802.11g @ 6M or 802.11b @ 5.5

Which would perform better in poor signal levels. say -85dBm.

I can find plenty of sites comparing the 2 technologies, an OFDM is a better and more robust modulation. Anyone got any real life benefits?

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Which what? Oh, it's in the subject line. Do me a favor and NOT put half your question in the subject line, and the other half in the body. I get easily confused.

OFDM is more resistant to multipath (frequency selective fading) than CCK. OFDM is also slightly more resistant to interference effects than CCK. You'll also get more range out of 6Mbit/sec ODFM because the theoretical receiver sensitivity is about 3dB better than

5.5Mbits/sec CCK. I can supply numbers (tomorrow) if you need them.

I like to lock the speeds of my point to point links to some minimum speed. I usually use 12Mbits/sec OFDM. The idea is so that the link doesn't constantly change speeds up or down.

If you want real-life examples, it would be helpful if you would explain what you're trying to accomplish.

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Jeff Liebermann

Thanks for your response. Yes a few real life examples would be great.

I have built a cyber cafe and recently added WiFi access both inside and outside (Higher Power, up a pole)

The outside users range from close by laptops, to distant fixed connections using external antennas. I noticed the speed was always changing, often down as low as 1mbs, so I fixed it thinking 802.11b was better as I figured the speeds of g wasn't really needed. so I fixed it at 5.5mbs. Then reading about modulation for wifi discovered OFDM used in 802.11g at 6 mbs+ maybe would be better for the weaker users. Fixed so the weaker users doesn't drag the entire system down to 1M just so they can connect reliably, I would rather a user not be able to connect and force them to move location.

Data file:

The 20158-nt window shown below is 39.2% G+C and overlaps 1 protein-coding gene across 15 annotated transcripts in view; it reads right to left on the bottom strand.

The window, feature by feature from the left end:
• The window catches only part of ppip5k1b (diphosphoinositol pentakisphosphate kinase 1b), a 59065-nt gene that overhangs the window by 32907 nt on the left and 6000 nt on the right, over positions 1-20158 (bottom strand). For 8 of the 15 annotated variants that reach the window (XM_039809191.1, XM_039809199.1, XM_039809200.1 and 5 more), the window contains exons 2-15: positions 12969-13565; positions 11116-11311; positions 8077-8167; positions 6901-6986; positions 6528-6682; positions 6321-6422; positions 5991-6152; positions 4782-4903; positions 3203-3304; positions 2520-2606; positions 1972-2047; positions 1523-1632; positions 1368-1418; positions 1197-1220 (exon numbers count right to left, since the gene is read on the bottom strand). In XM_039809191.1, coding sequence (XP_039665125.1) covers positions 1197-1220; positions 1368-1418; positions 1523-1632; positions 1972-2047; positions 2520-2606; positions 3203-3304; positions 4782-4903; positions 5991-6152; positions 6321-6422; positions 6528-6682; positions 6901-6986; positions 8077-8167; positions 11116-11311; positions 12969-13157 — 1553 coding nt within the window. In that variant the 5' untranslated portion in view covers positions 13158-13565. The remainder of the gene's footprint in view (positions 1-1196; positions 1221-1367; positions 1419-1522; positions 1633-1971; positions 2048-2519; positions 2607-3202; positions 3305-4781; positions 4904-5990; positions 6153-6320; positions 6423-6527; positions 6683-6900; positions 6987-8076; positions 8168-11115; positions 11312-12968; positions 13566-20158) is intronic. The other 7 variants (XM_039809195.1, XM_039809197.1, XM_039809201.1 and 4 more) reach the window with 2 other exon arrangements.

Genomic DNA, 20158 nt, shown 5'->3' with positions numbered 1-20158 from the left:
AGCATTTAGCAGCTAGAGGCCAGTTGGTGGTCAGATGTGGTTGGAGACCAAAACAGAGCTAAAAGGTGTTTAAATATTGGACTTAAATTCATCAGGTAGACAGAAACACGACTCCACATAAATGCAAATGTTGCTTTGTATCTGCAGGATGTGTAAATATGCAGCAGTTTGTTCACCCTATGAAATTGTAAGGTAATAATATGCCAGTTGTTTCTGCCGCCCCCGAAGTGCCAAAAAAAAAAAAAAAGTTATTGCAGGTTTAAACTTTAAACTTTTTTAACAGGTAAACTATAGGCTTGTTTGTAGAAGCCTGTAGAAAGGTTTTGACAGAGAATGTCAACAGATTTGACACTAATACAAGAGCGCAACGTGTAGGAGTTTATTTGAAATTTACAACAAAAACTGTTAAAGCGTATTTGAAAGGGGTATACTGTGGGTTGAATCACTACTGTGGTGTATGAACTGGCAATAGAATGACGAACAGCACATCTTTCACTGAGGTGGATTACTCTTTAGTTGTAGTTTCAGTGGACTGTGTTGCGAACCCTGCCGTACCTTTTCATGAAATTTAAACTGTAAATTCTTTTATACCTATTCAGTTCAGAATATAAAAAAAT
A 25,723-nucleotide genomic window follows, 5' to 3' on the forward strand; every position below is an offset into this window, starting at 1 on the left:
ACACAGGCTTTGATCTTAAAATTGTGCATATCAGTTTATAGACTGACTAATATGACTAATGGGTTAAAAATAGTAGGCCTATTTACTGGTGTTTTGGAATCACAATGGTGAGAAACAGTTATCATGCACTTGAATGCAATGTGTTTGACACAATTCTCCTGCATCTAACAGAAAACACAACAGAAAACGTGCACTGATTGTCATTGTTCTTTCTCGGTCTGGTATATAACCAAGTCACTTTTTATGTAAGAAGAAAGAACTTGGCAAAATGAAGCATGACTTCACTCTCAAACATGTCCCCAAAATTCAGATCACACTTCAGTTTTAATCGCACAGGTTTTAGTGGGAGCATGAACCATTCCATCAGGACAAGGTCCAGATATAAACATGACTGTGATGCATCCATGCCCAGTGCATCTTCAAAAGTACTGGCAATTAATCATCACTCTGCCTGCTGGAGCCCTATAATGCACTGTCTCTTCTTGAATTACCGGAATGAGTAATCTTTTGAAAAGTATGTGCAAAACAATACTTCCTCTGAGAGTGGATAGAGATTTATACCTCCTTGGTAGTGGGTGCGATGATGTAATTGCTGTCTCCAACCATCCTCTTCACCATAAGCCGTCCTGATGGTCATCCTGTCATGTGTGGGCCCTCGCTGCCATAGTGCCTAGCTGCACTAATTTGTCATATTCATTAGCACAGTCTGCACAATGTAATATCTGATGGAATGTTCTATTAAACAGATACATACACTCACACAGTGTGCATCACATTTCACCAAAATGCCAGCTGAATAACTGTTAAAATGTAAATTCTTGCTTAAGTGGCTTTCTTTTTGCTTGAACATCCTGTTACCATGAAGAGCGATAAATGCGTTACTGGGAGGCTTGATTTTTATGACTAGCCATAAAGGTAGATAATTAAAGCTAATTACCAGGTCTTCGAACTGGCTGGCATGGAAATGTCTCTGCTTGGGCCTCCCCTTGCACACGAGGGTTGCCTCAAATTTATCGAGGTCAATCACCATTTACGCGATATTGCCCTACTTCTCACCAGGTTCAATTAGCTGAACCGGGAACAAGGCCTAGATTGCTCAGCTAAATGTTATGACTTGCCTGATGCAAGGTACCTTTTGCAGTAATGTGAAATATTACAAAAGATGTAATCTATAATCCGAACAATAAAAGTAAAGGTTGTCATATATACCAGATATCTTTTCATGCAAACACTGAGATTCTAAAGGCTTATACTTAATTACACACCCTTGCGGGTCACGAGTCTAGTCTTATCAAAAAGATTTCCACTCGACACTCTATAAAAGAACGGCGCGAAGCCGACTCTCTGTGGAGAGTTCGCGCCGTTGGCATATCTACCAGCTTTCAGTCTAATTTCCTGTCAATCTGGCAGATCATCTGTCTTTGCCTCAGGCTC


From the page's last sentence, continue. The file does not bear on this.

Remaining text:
I chose 6mbs as a trade between speed and SNR requirements.

The backhaul ADSL link is only 1Mbs so high speed WiFi isnt needed.

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Do you really want long distance users?

In the presence of interference, the bit error rate climbs, which causes the access point to reduce speed.

Wrong. The advantage of using higher speeds is that they use less air time. That leaves more air time for the slower connections.

I use 12Mbits/sec. 6 and 9 are just too slow.

Well, one option that you should consider is to simply disable 802.11b speeds. That sets the minimum speed to 6Mbits/sec. Beacon and management frames are also sent at 6Mbits/sec instead of 1Mbit/sec, yielding more air time (and thruput).

If you can see collisions on your AP, you'll probably find that higher speeds drastically reduce those.

Have you checked your traffic for abusers? Things like massive downloads, running servers, Bitorrent, and such tend to bring the system to a crawl. Good luck.

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Jeff Liebermann

I have already disabled 802.11b to deny access to these slow devices.

I don't have an option to set a min speed, only a fixed speed. I have options of Tx Rate and Default rate, which is default, 1-2 or all. I have left the default rate at 1-2, and the Tx Rate is on 6Mbs forcing everyone to connect at 6 or nothing. I may look at increasing this to 12, at the expense of blocking access to some long range users.

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